Proximity ads place commercial messages next to editorial copy, but they're boxed and printed in such a fashion (non-editorial typefaces, for example) to reduce the chance that readers will confuse ads with news. It's equally important to advertising-supported journalism that the news not be confused with the ads that run nearby, a point Benjamin Franklin made in his advertising manifesto in his 1731 "Apology for Printers."
Franklin held, and most publishers continue to hold, that the controversy raised in news stories is desirable, should not be held against advertisers, and the content of advertisement should not automatically be held against the newspaper publishing them.
When Web publishers deliberately blur the visual and textual divide that separates editorial from advertising, as The Atlantic did, they force readers to judge whether a page is news/opinion or a commercial advertisement.
But they're not confused. It's the publisher and the advertiser who are confused. The publishers and advertisers have polluted their own tradition by erasing the traditional line.
Suddenly, it's completely reasonable for readers to blame controversial news stories directly on advertisers and blame controversial advertisements directly on reporters and editors, because publishers and advertisers have essentially merged operations.
Such calamities injure both publisher and advertiser, even already controversial advertisers like Scientology. (In The Atlantic‘s defense, it should be noted that it ultimately conceded that it "screwed up" the presentation of its advertisers message and promised to do better in the future.)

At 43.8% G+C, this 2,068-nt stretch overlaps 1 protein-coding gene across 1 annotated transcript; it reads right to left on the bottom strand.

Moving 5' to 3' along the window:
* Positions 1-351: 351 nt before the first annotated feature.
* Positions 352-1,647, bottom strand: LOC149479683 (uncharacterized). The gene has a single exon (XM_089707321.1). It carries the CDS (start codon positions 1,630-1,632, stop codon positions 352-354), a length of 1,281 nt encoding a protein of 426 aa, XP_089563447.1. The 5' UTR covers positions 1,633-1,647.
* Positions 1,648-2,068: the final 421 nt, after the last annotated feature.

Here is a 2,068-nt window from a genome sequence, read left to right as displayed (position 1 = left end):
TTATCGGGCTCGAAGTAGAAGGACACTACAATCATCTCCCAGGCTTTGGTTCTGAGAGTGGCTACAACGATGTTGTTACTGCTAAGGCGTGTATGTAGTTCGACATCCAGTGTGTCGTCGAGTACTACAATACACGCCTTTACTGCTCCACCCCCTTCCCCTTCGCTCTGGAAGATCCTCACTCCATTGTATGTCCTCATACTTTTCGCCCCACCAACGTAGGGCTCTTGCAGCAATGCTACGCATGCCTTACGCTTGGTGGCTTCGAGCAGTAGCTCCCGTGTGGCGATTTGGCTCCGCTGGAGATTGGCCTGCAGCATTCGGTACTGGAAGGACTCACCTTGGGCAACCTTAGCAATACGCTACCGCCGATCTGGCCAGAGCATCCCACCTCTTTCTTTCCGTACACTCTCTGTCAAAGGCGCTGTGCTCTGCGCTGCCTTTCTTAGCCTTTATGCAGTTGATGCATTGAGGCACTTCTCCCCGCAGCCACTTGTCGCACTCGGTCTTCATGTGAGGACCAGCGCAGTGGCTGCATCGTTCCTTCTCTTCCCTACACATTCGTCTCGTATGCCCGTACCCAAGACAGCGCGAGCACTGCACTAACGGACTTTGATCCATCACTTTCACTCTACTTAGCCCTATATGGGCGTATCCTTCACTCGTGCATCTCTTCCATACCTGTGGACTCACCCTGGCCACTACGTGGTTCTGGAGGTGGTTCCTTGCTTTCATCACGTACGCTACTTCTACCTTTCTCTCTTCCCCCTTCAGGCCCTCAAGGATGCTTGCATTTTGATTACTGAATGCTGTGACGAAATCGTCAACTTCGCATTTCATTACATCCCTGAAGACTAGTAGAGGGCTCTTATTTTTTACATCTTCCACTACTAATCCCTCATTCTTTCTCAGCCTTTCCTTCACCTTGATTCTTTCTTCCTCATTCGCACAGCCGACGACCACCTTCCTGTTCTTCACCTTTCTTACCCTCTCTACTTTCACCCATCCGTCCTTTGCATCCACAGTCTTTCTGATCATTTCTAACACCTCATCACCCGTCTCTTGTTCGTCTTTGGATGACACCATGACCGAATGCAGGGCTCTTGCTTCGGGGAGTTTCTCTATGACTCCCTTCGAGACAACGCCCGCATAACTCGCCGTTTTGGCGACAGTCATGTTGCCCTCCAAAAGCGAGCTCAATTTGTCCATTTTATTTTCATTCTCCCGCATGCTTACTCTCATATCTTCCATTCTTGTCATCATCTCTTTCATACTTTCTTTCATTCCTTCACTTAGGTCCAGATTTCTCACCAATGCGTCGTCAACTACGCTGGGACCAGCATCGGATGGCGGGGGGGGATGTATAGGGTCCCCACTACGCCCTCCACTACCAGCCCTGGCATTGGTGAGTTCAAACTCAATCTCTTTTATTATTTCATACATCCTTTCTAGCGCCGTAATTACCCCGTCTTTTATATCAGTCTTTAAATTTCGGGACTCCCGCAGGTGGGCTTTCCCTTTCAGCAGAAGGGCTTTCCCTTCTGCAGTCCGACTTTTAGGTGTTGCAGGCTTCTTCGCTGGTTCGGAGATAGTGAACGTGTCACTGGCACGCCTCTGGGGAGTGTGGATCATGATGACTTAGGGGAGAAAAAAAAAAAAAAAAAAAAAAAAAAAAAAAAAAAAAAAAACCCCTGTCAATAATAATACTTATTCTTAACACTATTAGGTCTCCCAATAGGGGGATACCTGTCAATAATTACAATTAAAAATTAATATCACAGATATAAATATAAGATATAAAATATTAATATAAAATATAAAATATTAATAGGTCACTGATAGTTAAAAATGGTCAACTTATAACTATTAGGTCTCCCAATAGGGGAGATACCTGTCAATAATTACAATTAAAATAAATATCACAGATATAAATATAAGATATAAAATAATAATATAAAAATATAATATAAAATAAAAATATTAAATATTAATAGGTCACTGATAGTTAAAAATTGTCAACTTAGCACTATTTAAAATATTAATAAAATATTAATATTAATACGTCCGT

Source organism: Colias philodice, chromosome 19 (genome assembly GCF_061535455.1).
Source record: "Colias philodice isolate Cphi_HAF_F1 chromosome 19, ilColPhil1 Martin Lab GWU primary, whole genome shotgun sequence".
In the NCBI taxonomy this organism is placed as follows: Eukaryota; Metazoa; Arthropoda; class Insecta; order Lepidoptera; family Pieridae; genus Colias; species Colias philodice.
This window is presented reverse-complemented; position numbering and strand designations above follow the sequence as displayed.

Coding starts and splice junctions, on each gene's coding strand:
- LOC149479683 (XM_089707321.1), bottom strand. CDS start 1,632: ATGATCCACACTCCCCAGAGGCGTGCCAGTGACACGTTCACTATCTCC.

The Atlantic debacle hasn't stilled the enthusiasm of Web publishers for sponsored content. Lewis DVorkin of Forbes, an early promulgator of sponsored content, continues to bang his drum for it. He claims 20 partners (SAP, UPS, Harris Bank, et al.) for Forbes‘s "BrandVoice." It's enough to make you barricade yourself behind Orwell's collected works when DVorkin approvingly quotes his chief revenue officer's quip about BrandVoice: "It's not an ad, it's thought leadership."
No, Lewis. If money moved from the client's hand to that of Forbes, and Forbes posted the client's copy, it's an ad.
What Web publishers fear most, I guess, is that as the banner-ad revenue fades and Web ad-rates fall, they must board the sponsored content express now, before advertisers will start to disintermediate them by produce their own entertaining, branded content, as BMW, McDonald's and Volkswagen have. This terror of being left behind, I surmise, is what drove The Atlantic into posting its lampoonable Scientology advertorial.
I may be an editorial-advertising radical, but I'm not an absolutist. I've never feared advertising that advertises itself as advertising. I'm prepared to accept that an advertiser could produce content worthy of my time, though I've yet to witness that miracle.
I don't even fear "thought leadership," as long as the wallet financing the composition and promulgation of the thoughts can be identified, as was the case when Herb Schmertz, Mobil Oil's vice-president for public affairs, routinely published his company's "low-key advocacy ads" on the New York Times op-ed page beginning in the early 1970s. Just make sure I can see the line.
As a great wag once said, a newspaper is nothing but an advertisement with a news story printed on the back. That arrangement has worked well for American publishers, readers and advertisers for two centuries. But can it work if you have to guess which side contains the ad?